Cubs’ pitchers and catchers will have their first official workout of spring training on Tuesday, but many players have already been practicing at Fitch Park, and that includes me. Last week I finished the incredible experience of participating in the week long
Randy Hundley Cubs Fantasy Camp. Hundley the former Cubs catcher originated the idea of the fantasy camp back in 1982. This past week marked the 31st year Hundley has given fans the experience of what it’s like to go through a Cubs big league camp. The camp allows campers to be managed and coached by former Cubs greats like Hall of Famer Fergie Jenkins, or in my case Lee Smith and Keith Moreland.
This is not six days of sitting by the pool chatting with the former pros (although that does happen) instead it’s about baseball…more specifically playing baseball. From Tuesday at 2 PM until Friday at 3 PM, we played roughly 57 innings of baseball. To put that in perspective, if you had played a full MLB 9 inning game each day during that time, you would play 36 innings. After the campers are good and worn out from a week of playing against each other, they play a final game against the coaches/former MLB players on Saturday. Sure you are having fun and meeting your big league idols, but for most campers playing that much baseball meant pushing the body beyond it’s normal endurance. This made the week more along the lines of an adventure vacation.
Campers must be at least 30 years of age; I think the bulk of the group fell in the 40 -65 year old range. One camper was 80 years young! Normally I would take a lot of photos and video, but Randy already had those bases covered. I wanted to take in the full camp experience and not be worried about documenting it all. This blog isn’t a day by day itinerary of camp, just some thoughts and highlights of an amazing week. I need to give props to Erik James at Active Bodies for helping me get prepared and in shape for this camp.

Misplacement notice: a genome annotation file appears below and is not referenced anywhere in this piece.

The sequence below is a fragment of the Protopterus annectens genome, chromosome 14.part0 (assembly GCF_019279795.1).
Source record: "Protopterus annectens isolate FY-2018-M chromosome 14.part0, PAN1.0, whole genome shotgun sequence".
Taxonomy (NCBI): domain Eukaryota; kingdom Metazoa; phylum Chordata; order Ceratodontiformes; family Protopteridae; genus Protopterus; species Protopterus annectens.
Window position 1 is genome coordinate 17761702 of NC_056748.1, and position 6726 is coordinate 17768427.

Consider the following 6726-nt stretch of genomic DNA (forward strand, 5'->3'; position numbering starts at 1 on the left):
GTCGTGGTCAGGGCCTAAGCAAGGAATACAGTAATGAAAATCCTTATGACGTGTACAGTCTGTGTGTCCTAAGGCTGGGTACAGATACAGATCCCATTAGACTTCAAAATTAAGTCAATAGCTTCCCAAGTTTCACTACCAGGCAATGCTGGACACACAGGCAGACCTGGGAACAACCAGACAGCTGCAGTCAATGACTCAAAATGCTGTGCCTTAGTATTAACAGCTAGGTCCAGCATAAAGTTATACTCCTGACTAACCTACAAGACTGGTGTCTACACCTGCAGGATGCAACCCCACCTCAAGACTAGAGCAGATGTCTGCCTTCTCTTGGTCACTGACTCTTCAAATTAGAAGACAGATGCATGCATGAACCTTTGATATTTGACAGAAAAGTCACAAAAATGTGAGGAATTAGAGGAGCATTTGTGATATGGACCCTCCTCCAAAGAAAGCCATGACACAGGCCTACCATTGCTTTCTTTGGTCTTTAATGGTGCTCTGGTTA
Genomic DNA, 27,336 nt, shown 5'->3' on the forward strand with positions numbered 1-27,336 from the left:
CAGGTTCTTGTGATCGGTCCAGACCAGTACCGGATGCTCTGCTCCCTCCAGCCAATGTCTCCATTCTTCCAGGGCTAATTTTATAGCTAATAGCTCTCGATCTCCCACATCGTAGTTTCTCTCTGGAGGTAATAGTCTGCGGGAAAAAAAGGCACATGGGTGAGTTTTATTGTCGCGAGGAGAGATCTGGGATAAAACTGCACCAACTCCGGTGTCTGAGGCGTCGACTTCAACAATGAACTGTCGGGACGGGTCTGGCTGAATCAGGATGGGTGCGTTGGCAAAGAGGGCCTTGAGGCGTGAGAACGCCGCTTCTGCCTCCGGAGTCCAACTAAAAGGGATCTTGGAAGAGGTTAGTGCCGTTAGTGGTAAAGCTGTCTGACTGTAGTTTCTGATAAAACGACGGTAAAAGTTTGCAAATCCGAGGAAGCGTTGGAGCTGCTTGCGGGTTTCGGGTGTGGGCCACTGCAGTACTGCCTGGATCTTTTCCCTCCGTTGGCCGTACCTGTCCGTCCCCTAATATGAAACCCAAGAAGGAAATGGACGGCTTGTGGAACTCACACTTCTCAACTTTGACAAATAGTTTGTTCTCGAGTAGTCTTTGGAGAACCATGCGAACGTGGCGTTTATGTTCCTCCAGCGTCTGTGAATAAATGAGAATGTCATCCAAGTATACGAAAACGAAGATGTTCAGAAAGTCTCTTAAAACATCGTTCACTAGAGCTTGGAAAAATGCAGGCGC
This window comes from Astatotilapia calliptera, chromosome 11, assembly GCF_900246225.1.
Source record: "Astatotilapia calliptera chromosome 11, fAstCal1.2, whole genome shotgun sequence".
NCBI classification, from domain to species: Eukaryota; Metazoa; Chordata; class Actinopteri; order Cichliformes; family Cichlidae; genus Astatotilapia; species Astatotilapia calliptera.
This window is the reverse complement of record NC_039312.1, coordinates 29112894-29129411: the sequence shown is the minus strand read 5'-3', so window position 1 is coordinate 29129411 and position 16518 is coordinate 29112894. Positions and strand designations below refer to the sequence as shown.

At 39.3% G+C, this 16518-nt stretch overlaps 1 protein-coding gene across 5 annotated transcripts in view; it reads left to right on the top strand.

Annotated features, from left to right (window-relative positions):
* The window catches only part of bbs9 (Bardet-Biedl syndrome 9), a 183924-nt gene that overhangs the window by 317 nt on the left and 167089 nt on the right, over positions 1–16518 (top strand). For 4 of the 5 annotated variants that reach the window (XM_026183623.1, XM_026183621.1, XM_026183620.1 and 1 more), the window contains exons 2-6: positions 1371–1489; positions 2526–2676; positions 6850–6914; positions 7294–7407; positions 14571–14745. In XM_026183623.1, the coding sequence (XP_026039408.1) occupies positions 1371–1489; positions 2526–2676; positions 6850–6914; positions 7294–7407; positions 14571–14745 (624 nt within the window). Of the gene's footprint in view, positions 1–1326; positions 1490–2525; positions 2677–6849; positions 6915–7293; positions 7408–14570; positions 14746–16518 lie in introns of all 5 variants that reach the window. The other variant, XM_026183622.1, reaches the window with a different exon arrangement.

Like many of you, I was a wanna-be ballplayer. My baseball playing career never worked out as I had hoped. One of those past roadblocks included a tryout consisting of two timed 60 yard sprints, three throws, and no hitting. Yup, no hitting. I ended up telling that coach what I thought of his tryout, and in hindsight, I’m sure I could have been more diplomatic. But I’m digressing. Chronologically I am a middle aged man…but in my head…I’m still 25 years old physically, and think I can do the things my 25 year old self could do. So, even though it was my first ever Hundley Camp, I wanted to play well. I suppose it’s the Walter Mitty in me. I had only three on-field goals – to have fun, play solid defense, and hit over .500.
Hitting .500 is a less daunting task when hitting off pitching machines as we did in the camp (with the exception of the game vs the pros on Sat.). Human pitchers have so many more variables. The pitching machines meant there were no walks; this really keeps the pace of the games moving, and a lot of action in the field. The machines were set just fast enough that some campers occasionally struck out, but mostly it made for a hitters game.
Playing baseball again was an incredible experience, and if you follow the BOS-WW facebook page, you know that my Keith Moreland/Lee Smith coached team won the camp title with 7 wins and 1 loss. It was a blast to play for Zonk, and Lee Arthur.
One of my highlights was warming up before a game by playing catch with Zonk. I have a special attachment to that 1984 Cubs team, as that year was my first spring training doing the public address at the old HohokamPark. My teammates on the Moreland/Smith team were a great group of guys, and some pretty good ballplayers as well. In fact, every one of the campers I met during the week was friendly and good natured on and off the field.